The Soft Skill Gary Vaynerchuk, Simon Sinek, and Oprah Winfrey Say is Crucial For Leaders
Gary Vaynerchuk seen on day one of Summit LA18 in Downtown Los Angeles on Sunday, Nov. 2, 2018, in Los Angeles. (Photo by Amy Harris/Invision/AP)
By Amy Blaschka
Gary Vaynerchuk says it’s one of the biggest things to which he attributes his success. Simon Sinek believes it’s the most important instrument in a leader’s toolbox. And Oprah Winfrey cites it as fundamental to leadership.
The secret of their success is something that might surprise you: Empathy.
This soft skill is often misunderstood and confused with its cousin, sympathy, which is feeling compassion for somebody. But empathy is about putting yourself in someone else’s shoes and seeing things from their perspective.
Here’s how you can take a cue from Gary, Simon, and Oprah and become a more empathetic leader:
First, Simon says to think like a Marine.
In his book, Leaders Eat Last: Why Some Teams Pull Together and Others Don’t, Simon Sinek states that while most people consider rank, power, and privilege the cornerstones of leadership, Marines believe that true leadership is the willingness to place others’ needs above your own.
To do this, you must shift your mindset to put people first. See them as human beings rather than a means to the end of a transaction or task. With your customers, practicing empathy means establishing a relationship where you practice serving, not selling. With your colleagues, it starts with giving them the benefit of the doubt and checking in. Sinek believes it can be expressed in the simple words, “Is everything okay?” By putting yourself in someone else’s shoes, you’ll better understand their needs, which is the foundation for successful communication.
Next, ask questions like Oprah.
Oprah Winfrey is famous for her ability to build rapport with her guests and audience. She does this by asking thoughtful and probing questions that draw out implications and feelings, which in turn, fosters a deeper connection.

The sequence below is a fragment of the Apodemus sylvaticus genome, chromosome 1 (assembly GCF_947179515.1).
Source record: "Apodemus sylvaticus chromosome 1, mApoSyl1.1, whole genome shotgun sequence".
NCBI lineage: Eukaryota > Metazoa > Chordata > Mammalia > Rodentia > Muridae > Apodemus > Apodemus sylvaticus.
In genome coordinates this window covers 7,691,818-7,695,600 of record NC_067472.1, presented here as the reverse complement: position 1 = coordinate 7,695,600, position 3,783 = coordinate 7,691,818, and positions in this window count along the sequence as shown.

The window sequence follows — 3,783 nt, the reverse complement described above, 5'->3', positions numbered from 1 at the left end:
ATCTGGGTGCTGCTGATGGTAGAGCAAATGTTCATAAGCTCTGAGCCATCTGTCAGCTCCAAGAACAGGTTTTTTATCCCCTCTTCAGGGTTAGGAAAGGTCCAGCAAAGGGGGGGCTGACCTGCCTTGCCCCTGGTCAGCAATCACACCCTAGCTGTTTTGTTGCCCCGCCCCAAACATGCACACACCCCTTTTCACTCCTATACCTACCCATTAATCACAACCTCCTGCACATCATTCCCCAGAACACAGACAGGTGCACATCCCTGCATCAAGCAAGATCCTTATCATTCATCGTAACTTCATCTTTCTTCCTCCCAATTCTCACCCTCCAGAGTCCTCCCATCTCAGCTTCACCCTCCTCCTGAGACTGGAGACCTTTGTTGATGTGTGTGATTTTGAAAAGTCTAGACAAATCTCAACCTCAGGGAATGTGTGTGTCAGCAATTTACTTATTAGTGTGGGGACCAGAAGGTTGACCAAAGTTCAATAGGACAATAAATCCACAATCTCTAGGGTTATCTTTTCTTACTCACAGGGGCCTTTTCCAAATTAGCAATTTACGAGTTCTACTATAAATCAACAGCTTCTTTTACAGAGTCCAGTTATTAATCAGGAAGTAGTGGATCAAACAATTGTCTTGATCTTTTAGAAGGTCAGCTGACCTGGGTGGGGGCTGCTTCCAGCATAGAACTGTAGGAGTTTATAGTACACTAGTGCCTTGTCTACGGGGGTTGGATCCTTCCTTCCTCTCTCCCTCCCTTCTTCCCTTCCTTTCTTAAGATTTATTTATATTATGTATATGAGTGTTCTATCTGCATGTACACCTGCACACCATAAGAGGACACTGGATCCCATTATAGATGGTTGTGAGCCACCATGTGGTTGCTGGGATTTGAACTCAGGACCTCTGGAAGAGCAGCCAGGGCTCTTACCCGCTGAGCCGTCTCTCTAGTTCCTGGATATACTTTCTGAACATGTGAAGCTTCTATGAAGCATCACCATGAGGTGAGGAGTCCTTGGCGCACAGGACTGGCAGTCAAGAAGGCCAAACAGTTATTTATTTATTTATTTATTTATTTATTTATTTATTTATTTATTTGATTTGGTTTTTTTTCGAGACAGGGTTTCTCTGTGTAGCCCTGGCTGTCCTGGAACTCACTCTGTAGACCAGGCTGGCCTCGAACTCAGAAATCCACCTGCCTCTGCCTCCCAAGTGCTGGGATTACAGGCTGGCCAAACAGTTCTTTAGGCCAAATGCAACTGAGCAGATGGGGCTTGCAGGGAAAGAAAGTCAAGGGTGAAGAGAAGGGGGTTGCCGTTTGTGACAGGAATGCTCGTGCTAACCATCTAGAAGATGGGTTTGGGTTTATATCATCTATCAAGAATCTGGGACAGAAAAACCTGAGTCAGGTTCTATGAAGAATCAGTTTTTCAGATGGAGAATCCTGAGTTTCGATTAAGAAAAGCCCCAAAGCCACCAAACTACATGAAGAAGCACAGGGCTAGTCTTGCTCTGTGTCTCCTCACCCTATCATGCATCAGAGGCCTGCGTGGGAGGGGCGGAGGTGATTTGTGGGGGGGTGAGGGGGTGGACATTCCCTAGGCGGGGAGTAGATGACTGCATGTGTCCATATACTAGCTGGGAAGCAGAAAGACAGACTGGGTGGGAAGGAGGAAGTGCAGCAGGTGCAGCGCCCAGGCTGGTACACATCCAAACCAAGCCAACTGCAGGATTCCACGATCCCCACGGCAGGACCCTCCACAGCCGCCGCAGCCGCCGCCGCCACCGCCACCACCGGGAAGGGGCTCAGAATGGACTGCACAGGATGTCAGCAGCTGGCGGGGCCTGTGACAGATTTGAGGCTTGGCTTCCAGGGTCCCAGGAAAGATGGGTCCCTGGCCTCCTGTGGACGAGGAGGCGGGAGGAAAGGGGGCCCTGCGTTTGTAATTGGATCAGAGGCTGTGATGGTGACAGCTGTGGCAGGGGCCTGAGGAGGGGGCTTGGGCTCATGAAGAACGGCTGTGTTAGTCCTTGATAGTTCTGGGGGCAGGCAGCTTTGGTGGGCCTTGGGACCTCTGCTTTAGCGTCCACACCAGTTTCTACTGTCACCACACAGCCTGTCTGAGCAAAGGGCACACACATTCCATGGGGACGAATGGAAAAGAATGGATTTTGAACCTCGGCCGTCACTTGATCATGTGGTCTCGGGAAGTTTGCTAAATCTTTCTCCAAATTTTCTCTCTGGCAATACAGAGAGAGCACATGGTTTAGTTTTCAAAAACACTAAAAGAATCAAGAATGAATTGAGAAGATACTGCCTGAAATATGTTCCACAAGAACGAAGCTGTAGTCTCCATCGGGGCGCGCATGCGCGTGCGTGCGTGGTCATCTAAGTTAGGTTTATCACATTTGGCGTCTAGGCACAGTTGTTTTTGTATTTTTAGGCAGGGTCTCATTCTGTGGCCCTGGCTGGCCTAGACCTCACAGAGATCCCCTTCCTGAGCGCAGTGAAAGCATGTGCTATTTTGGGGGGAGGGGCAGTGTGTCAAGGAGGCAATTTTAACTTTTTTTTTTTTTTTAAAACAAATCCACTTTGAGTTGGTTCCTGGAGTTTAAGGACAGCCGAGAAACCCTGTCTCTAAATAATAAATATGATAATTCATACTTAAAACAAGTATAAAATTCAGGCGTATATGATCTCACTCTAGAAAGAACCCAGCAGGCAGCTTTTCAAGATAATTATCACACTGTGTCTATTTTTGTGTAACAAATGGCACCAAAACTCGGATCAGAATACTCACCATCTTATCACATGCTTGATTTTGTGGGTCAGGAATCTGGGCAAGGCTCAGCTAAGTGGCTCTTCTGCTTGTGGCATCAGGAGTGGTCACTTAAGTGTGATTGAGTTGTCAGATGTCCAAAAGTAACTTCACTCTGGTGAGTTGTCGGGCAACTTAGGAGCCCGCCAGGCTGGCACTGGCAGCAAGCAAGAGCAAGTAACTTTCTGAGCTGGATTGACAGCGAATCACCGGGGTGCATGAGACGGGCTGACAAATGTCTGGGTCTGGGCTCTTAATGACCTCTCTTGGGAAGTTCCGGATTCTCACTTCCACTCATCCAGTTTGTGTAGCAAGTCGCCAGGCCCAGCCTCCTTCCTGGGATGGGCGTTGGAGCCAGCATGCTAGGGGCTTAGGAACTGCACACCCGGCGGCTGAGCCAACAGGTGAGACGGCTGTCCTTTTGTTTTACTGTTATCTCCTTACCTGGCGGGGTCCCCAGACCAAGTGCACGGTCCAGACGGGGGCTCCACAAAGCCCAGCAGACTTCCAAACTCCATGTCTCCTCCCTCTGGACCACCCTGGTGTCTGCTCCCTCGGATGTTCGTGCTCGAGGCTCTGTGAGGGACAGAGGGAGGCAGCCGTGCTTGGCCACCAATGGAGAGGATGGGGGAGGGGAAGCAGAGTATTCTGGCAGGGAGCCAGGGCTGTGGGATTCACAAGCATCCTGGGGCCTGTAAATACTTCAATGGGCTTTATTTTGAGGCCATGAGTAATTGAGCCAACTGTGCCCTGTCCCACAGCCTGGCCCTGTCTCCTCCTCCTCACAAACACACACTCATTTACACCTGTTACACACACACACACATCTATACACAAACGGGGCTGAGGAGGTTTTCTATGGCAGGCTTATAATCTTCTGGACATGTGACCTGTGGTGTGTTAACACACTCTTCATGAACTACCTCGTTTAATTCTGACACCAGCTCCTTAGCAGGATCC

You can accomplish the same thing by asking better questions of and cultivating your sense of curiosity with others. Curious people ask lots of questions, leading them to develop a stronger understanding of the people around them. By practicing empathy, you can strengthen your relationships. And Winfrey says leaders who choose to employ empathy can have more significant influence and impact because they use their ”ability to relate to and connect with people for the purpose of inspiring and empowering their lives.”
Finally, listen like Gary.
Gary Vaynerchuk jokes that though most people think of him as a “mouth,” he promises he’s really “an ear disguised as a mouth.” As Vaynerchuk advises: ”To be a great leader, you have to be a great listener.”
To develop your empathy, listen more and talk less. And when you’re with someone, resist the urge to multitask. Use your awareness to give others your full and undivided attention so you can truly listen to what matters most to them. Add to that an open-mindedness to considering differing points of view, and you’ll make others feel valued and heard. In turn, you’ll be viewed as a more compassionate, open, and caring leader.
When you practice empathy, you’ll better understand your customers, colleagues, and partners, and then be able to use those insights in ways to better serve and communicate with them.
And in this way, empathy can give you an edge as a leader—AND as a human being.